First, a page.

PG&E releases new plan on 2022 wildfire safety

The utility aims to reduce wildfire risk

Pacific Gas and Electric Corp. (PG&E) filed its 2022 Wildfire Mitigation Plan with California regulators Friday and announced plans to "significantly accelerate the undergrounding of power lines in high fire-risk areas." 

In a press release, the company said it is aiming to bury "at least 175 miles of power lines" this year and that it plans to further increase the pace to have approximately 3,600 miles underground by 2026. 

PG&E wrote that the wildfire risk reduction measure reduces the need for trimming and removing trees and reduces the costs of vegetation management work over time. 


The company also said it would move to expand its Enhanced Powerline Safety Settings program in order to reduce the risk of ignitions from its electric equipment in the short term, as well as improve public safety power shutoffs (PSPS events), situational awareness and forecasting and vegetation management.

Additional "longer-term solutions" include grid design, system hardening and asset management and inspections. 

"PG&E has taken a stand that catastrophic wildfires shall stop, and our Wildfire Mitigation Plan for 2022 details the work we are doing right now to make that stand a reality," PG&E CEO Patti Poppe said in a statement. "Undergrounding power lines and expanding Enhanced Powerline Safety Settings represent the best mix of long- and near-term solutions to make it safer every day for our hometowns, while keeping our customers’ energy costs and bills as low as possible."

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According to The Sacramento Bee, PG&E's wildfire safety budget for 2022 is expected to hit $5.96 billion, up from nearly $4.9 billion last year. 

Wildfire damages previously drove PG&E into bankruptcy in 2019, and the nation's largest utility has been blamed for more than 30 wildfires that killed more than 100 people since 2017.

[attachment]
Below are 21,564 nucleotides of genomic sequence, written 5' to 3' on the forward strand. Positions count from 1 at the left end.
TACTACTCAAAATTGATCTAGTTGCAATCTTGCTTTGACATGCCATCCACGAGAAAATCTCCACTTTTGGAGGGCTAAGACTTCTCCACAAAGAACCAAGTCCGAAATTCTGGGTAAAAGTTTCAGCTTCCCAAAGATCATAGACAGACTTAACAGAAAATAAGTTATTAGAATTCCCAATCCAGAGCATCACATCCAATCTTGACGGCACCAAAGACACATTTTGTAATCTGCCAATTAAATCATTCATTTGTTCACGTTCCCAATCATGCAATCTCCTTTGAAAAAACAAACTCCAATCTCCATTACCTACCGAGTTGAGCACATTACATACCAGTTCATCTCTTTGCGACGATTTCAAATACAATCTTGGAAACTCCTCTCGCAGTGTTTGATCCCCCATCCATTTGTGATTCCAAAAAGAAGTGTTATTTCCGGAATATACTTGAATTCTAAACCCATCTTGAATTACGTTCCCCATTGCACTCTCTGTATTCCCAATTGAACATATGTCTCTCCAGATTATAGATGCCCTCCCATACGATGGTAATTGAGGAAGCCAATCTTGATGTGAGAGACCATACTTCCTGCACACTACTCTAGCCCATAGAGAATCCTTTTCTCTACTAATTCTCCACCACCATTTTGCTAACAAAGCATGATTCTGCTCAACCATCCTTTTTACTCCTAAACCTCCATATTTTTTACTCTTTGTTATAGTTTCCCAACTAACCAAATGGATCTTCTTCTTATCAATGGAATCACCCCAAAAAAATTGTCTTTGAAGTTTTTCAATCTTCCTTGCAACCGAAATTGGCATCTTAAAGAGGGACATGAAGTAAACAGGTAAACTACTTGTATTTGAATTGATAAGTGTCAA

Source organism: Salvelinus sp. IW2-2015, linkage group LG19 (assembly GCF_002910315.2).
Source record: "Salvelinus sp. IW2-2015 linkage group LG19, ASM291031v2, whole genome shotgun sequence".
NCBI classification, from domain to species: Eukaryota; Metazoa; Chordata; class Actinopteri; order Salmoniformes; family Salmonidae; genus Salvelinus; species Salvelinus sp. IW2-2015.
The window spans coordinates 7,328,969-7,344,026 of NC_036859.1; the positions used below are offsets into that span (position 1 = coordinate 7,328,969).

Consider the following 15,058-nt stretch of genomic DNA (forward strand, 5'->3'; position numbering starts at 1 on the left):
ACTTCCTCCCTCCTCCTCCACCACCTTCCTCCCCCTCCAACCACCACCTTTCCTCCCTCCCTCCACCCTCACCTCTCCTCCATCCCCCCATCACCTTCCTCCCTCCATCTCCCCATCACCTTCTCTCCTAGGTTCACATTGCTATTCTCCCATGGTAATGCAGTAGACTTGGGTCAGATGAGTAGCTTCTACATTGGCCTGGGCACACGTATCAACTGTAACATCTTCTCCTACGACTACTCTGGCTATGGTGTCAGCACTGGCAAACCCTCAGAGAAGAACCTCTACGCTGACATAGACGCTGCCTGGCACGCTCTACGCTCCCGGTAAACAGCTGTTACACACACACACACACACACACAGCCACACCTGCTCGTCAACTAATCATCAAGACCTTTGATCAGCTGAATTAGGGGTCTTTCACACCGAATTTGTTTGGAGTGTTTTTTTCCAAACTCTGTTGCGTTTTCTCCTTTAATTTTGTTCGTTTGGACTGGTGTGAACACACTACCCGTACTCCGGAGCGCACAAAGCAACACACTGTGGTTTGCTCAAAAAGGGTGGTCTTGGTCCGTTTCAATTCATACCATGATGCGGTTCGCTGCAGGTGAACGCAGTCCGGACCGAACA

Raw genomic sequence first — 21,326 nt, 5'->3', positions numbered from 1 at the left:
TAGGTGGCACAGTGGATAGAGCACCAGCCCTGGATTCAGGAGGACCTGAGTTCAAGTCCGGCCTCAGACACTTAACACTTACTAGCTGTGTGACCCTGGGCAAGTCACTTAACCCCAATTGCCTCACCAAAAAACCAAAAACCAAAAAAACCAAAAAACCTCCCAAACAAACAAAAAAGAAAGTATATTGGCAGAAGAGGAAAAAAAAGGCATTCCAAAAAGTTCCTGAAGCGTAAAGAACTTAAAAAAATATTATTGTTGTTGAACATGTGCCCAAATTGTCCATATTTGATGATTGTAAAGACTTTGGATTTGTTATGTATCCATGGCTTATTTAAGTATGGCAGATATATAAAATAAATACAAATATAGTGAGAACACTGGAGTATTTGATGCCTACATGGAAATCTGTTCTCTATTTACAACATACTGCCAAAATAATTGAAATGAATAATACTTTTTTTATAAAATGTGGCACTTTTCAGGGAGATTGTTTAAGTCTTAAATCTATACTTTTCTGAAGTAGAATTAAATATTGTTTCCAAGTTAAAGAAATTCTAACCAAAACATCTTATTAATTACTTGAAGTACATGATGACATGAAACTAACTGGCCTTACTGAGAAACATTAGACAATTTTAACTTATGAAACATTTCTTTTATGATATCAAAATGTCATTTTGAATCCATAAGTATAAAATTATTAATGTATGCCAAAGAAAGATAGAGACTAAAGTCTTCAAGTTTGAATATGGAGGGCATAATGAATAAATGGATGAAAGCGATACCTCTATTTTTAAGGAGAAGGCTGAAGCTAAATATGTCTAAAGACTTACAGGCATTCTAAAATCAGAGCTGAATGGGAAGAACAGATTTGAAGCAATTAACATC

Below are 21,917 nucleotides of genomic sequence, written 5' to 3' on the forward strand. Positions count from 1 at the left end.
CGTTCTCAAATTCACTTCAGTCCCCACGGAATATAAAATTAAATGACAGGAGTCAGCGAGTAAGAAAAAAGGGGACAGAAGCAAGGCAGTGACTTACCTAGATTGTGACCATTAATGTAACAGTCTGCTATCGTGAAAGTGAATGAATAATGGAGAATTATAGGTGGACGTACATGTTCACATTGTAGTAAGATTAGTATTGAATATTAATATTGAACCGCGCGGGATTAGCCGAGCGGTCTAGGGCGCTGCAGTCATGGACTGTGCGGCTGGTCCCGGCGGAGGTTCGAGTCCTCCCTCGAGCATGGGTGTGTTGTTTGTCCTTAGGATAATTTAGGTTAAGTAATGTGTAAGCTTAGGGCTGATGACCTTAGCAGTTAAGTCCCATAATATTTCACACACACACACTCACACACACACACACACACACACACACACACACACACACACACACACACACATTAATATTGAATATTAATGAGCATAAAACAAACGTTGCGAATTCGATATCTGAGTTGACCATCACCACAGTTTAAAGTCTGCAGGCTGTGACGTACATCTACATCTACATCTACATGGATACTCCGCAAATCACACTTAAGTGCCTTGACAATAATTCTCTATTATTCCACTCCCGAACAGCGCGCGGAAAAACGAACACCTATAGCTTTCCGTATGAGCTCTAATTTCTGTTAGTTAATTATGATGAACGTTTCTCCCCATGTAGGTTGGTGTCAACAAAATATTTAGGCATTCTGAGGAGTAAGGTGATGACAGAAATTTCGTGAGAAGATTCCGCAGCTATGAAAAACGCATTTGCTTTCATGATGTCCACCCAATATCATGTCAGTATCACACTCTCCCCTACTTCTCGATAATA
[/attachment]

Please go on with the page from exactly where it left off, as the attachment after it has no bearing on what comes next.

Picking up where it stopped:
It faces more criminal charges in two separate cases for a Sonoma County, California, wildfire in 2019 and a Shasta County fire in 2020. PG&E has denied any criminal wrongdoing in those fires. 


While on five years of criminal probation, PG&E pleaded guilty to 84 felony counts of involuntary manslaughter for a 2018 wildfire that wiped out the town of Paradise. 

Regulators from the Golden State have already linked PG&E to the massive Dixie Fire in 2021, which burned 963,309 acres.

Dixie fire

A PG&E truck passes the line of the Dixie Fire near Taylorsville, California, Aug. 10, 2021.  (REUTERS/David Swanson)

These changes, the company said, come in response to the state's "unprecedented increases in the wildfire risk as a result of drought and the ongoing impacts of climate change."

"For example, on non-Red Flag Warning (RFW)3 days in 2021, there was a more than 500% increase in acreage burned as compared to the average acreage in the prior four years," the utility said in its report

"Simply put, the wildfire threat is growing, and it is PG&E’s mission to reduce the risk of this threat to keep our customers and communities safe. This means our programs must evolve commensurate with the risks,"  

California officials are bracing for another dangerous wildfire season, and a recent study found the ongoing 22-year drought in the western U.S. marks the driest period in more than 1,200 years.

The release said funding for these initiatives are addressed, in part, in the 2023 General Rate Case, which was submitted with the California Public Utilities Commission (CPUC). 


"Even with the improved risk reduction, GRC-related combined bill impact estimates for customers remain essentially flat over the 2023-2026 period compared to PG&E’s original June 30, 2021 GRC proposal," it said.

The Bee reported that the rate case is a proposed 5% rate hike to customers' bills through 2026.

PG&E provides natural gas and electric service to approximately 16 million customers throughout northern and central California.

The Associated Press contributed to this report.